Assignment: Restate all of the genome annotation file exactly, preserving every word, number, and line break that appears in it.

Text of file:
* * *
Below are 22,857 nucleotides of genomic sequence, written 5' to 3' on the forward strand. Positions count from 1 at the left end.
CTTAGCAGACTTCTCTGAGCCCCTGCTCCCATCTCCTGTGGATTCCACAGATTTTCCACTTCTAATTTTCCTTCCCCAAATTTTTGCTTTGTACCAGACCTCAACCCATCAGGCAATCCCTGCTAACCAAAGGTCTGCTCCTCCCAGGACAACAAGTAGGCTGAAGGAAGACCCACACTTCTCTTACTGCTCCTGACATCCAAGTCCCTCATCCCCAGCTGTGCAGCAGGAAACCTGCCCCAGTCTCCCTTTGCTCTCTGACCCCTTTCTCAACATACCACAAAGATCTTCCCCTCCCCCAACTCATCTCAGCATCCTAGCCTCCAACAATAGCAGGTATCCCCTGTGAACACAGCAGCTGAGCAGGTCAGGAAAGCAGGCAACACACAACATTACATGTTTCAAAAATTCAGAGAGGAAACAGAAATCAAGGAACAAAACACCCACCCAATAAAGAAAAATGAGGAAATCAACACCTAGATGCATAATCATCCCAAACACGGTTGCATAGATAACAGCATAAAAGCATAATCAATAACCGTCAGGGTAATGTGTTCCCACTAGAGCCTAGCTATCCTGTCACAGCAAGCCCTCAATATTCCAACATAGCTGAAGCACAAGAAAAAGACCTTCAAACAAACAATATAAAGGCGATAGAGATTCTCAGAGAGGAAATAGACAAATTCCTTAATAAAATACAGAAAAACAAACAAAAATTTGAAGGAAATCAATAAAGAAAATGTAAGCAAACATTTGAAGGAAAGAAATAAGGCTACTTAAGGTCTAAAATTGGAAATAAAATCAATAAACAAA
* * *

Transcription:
Below are 22,857 nucleotides of genomic sequence, written 5' to 3' on the forward strand. Positions count from 1 at the left end.
CTTAGCAGACTTCTCTGAGCCCCTGCTCCCATCTCCTGTGGATTCCACAGATTTTCCACTTCTAATTTTCCTTCCCCAAATTTTTGCTTTGTACCAGACCTCAACCCATCAGGCAATCCCTGCTAACCAAAGGTCTGCTCCTCCCAGGACAACAAGTAGGCTGAAGGAAGACCCACACTTCTCTTACTGCTCCTGACATCCAAGTCCCTCATCCCCAGCTGTGCAGCAGGAAACCTGCCCCAGTCTCCCTTTGCTCTCTGACCCCTTTCTCAACATACCACAAAGATCTTCCCCTCCCCCAACTCATCTCAGCATCCTAGCCTCCAACAATAGCAGGTATCCCCTGTGAACACAGCAGCTGAGCAGGTCAGGAAAGCAGGCAACACACAACATTACATGTTTCAAAAATTCAGAGAGGAAACAGAAATCAAGGAACAAAACACCCACCCAATAAAGAAAAATGAGGAAATCAACACCTAGATGCATAATCATCCCAAACACGGTTGCATAGATAACAGCATAAAAGCATAATCAATAACCGTCAGGGTAATGTGTTCCCACTAGAGCCTAGCTATCCTGTCACAGCAAGCCCTCAATATTCCAACATAGCTGAAGCACAAGAAAAAGACCTTCAAACAAACAATATAAAGGCGATAGAGATTCTCAGAGAGGAAATAGACAAATTCCTTAATAAAATACAGAAAAACAAACAAAAATTTGAAGGAAATCAATAAAGAAAATGTAAGCAAACATTTGAAGGAAAGAAATAAGGCTACTTAAGGTCTAAAATTGGAAATAAAATCAATAAACAAA